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Medical imaging graduates achieve perfect pass rate in national licensing examination
Posted 07/13/2017 10:53AM

The 17-member Misericordia University Medical Imaging Program spring graduating class passed the American Registry of Radiologic Technologists (ARRT) national certification examination in radiography shortly after completing the requirements for the bachelor's degree program.

For the past 29 years, the medical imaging program has routinely experienced higher pass rates the national average. Since October 1988, 518 graduates have taken the ARRT radiography examination and 490 have passed on their first attempt, resulting in an overall pass rate of 94.6 percent.

Over the past five years, Misericordia University first-time test-takers hold 94.2 percent pass rate. The national five-year average for the ARRT examination is 89.42 percent.

Members of the May 2017 graduating class from Misericordia University are: Nicole Bechtel, Tamaqua; Benjamin Becker, Swoyersville; Alexis Burkavage, Honesdale; Emily Donovan, Whitesboro, N.Y.; Corey Dulsky, Dallas; Donya Forst, Hopatcong, N.J.; Morgan Hanadel, Luzerne; Hailey Hoherchak, Jim Thorpe; Melissa Kazmerick, Exeter; Brynn Lehatto, Tamaqua; Alison Machey, McAdoo; Alyssa Machey, McAdoo; James Murray, Forty Fort; Sarah Ostroski, Athens; Bradley Pfahl, Nicholson; Shelby Rinaldi, Pittston, and Marya Zarei, Dallas.

ARRT is the largest credentialing organization in the world. It seeks to ensure high-quality patient care in radiologic technology, according to the accrediting body. It tests and certifies technologists and administer continuing education and ethics requirements for its annual registration.

Misericordia University has the only Bachelor of Science degree program in northeastern Pennsylvania, and is one of two in the state. There are 33 academic programs in the nation accredited by ARRT. The program features six full-time faculty members with more than 90 years of combined professional and academic experience in multiple disciplines.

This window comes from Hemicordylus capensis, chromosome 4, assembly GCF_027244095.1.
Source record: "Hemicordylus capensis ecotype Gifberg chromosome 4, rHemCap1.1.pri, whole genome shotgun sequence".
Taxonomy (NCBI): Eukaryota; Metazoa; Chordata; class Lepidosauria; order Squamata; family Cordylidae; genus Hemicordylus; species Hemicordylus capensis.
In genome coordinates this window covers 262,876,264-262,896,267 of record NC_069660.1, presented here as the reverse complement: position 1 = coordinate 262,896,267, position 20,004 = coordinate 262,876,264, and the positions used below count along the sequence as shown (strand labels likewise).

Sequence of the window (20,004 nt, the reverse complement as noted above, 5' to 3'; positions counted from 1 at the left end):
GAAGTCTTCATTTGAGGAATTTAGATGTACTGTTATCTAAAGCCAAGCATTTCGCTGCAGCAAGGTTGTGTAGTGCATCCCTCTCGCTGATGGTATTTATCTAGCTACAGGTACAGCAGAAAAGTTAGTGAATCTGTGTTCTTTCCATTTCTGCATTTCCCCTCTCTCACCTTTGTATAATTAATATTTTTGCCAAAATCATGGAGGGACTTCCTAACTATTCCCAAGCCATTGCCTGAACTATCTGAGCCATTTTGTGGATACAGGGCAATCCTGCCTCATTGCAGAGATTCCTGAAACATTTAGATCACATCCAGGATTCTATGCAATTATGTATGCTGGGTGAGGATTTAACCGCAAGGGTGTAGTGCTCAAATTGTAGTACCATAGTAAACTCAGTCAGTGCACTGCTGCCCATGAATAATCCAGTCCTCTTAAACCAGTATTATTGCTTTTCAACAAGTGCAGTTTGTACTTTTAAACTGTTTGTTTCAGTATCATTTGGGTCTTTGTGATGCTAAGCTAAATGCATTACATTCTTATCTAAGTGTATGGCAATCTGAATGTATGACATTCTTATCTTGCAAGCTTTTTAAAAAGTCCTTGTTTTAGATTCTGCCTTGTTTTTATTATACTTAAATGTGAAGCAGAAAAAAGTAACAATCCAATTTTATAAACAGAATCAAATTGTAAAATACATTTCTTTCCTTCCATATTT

The medical imaging program also has strong relationships with 29 clinical sites in the region, some of which have been with the program since its inception in 1973. These relationships afford Misericordia students valuable clinical internships at prestigious facilities that provide real-world experience.

Students majoring in medical imaging at Misericordia concentrate on radiography until their senior. During their senior year, students have an internship that affords them clinical education experience in advanced imaging modalities. A career in medical imaging offers numerous opportunities due to the myriad of specialty fields. Medical imaging majors, for example, can specialize in radiography, magnetic resonance imaging, mammography and computer tomography to name a few. There also are opportunities in education, management and sales in the imaging sciences.

For more information about the medical imaging program at Misericordia University, please call (570) 674-6400 or log on to www.misericordia.edu/mi.

Caption:

The 17-member Misericordia University Medical Imaging Program spring graduating class passed the American Registry of Radiologic Technologists national certification examination in radiography shortly after completing the requirements for the bachelor's degree program. Members of the class, first row from left, are Sarah Ostroski, Athens, Pa.; Marya Zarei, Dallas, Pa.; Shelby Rinaldi, Pittston, Pa.; Nicole Bechtel, Tamaqua, Pa.; Alison Machey, McAdoo, Pa.; Alyssa Machey, McAdoo, Pa.; Paula Pate-Schloder, associate professor, medical imaging, and Gina Capitano, assistant professor, medical imaging and clinical coordinator; second row, Lynn Blazaskie, instructor, medical imaging; Benjamin Becker, Swoyersville, Pa.; Brynn Lehatto, Tamaqua, Pa.; Morgan Hanadel, Luzerne, Pa.; Melissa Kazmerick, Exeter, Pa.; Alexis Burkavage, Honesdale, Pa.; Hailey Hoherchak, Jim Thorpe, Pa.; Dr. Mari King, professor, medical imaging, and Dr. Elaine Halesey, professor, medical imaging; third row, Lorie Zelna, associate professor, medical imaging and department chair; Corey Dulsky, Dallas, Pa.; James Murray, Forty Fort, Pa.; Donya Forst, Hopatcong, N.J.; Emily Donovan, Whitesboro, N.Y., and Bradley Pfahl, Nicholson, Pa.

Students walking from the Mary Kintz Bevevino Library
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